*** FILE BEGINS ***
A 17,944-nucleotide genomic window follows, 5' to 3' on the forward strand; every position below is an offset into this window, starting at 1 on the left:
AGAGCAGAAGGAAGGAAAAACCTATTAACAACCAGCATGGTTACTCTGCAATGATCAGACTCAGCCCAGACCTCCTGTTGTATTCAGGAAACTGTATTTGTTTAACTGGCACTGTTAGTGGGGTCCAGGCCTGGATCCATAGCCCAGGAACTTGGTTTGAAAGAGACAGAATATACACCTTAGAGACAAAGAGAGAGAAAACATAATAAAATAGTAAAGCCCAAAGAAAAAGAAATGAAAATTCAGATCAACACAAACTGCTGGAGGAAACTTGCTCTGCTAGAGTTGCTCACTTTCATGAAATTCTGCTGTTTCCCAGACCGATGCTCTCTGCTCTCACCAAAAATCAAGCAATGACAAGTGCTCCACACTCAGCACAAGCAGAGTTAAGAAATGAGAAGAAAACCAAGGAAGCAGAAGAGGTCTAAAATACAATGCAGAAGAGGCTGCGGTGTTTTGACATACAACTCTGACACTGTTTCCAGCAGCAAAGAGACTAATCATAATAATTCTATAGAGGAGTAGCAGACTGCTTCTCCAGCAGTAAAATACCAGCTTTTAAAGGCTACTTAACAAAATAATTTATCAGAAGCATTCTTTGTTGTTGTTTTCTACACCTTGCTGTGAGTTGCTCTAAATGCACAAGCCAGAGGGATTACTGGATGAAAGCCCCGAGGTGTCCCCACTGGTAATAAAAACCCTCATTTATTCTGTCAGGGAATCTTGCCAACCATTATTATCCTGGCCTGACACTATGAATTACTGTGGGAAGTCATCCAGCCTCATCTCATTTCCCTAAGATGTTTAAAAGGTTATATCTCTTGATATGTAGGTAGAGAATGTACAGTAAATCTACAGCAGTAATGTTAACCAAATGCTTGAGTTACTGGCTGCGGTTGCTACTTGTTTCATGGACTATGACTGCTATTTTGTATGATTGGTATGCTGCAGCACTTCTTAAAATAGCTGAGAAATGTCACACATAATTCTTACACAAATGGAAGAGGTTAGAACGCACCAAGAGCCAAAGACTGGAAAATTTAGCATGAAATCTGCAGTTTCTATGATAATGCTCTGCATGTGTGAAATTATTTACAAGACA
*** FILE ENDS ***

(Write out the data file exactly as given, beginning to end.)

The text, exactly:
A 17,944-nucleotide genomic window follows, 5' to 3' on the forward strand; every position below is an offset into this window, starting at 1 on the left:
AGAGCAGAAGGAAGGAAAAACCTATTAACAACCAGCATGGTTACTCTGCAATGATCAGACTCAGCCCAGACCTCCTGTTGTATTCAGGAAACTGTATTTGTTTAACTGGCACTGTTAGTGGGGTCCAGGCCTGGATCCATAGCCCAGGAACTTGGTTTGAAAGAGACAGAATATACACCTTAGAGACAAAGAGAGAGAAAACATAATAAAATAGTAAAGCCCAAAGAAAAAGAAATGAAAATTCAGATCAACACAAACTGCTGGAGGAAACTTGCTCTGCTAGAGTTGCTCACTTTCATGAAATTCTGCTGTTTCCCAGACCGATGCTCTCTGCTCTCACCAAAAATCAAGCAATGACAAGTGCTCCACACTCAGCACAAGCAGAGTTAAGAAATGAGAAGAAAACCAAGGAAGCAGAAGAGGTCTAAAATACAATGCAGAAGAGGCTGCGGTGTTTTGACATACAACTCTGACACTGTTTCCAGCAGCAAAGAGACTAATCATAATAATTCTATAGAGGAGTAGCAGACTGCTTCTCCAGCAGTAAAATACCAGCTTTTAAAGGCTACTTAACAAAATAATTTATCAGAAGCATTCTTTGTTGTTGTTTTCTACACCTTGCTGTGAGTTGCTCTAAATGCACAAGCCAGAGGGATTACTGGATGAAAGCCCCGAGGTGTCCCCACTGGTAATAAAAACCCTCATTTATTCTGTCAGGGAATCTTGCCAACCATTATTATCCTGGCCTGACACTATGAATTACTGTGGGAAGTCATCCAGCCTCATCTCATTTCCCTAAGATGTTTAAAAGGTTATATCTCTTGATATGTAGGTAGAGAATGTACAGTAAATCTACAGCAGTAATGTTAACCAAATGCTTGAGTTACTGGCTGCGGTTGCTACTTGTTTCATGGACTATGACTGCTATTTTGTATGATTGGTATGCTGCAGCACTTCTTAAAATAGCTGAGAAATGTCACACATAATTCTTACACAAATGGAAGAGGTTAGAACGCACCAAGAGCCAAAGACTGGAAAATTTAGCATGAAATCTGCAGTTTCTATGATAATGCTCTGCATGTGTGAAATTATTTACAAGACA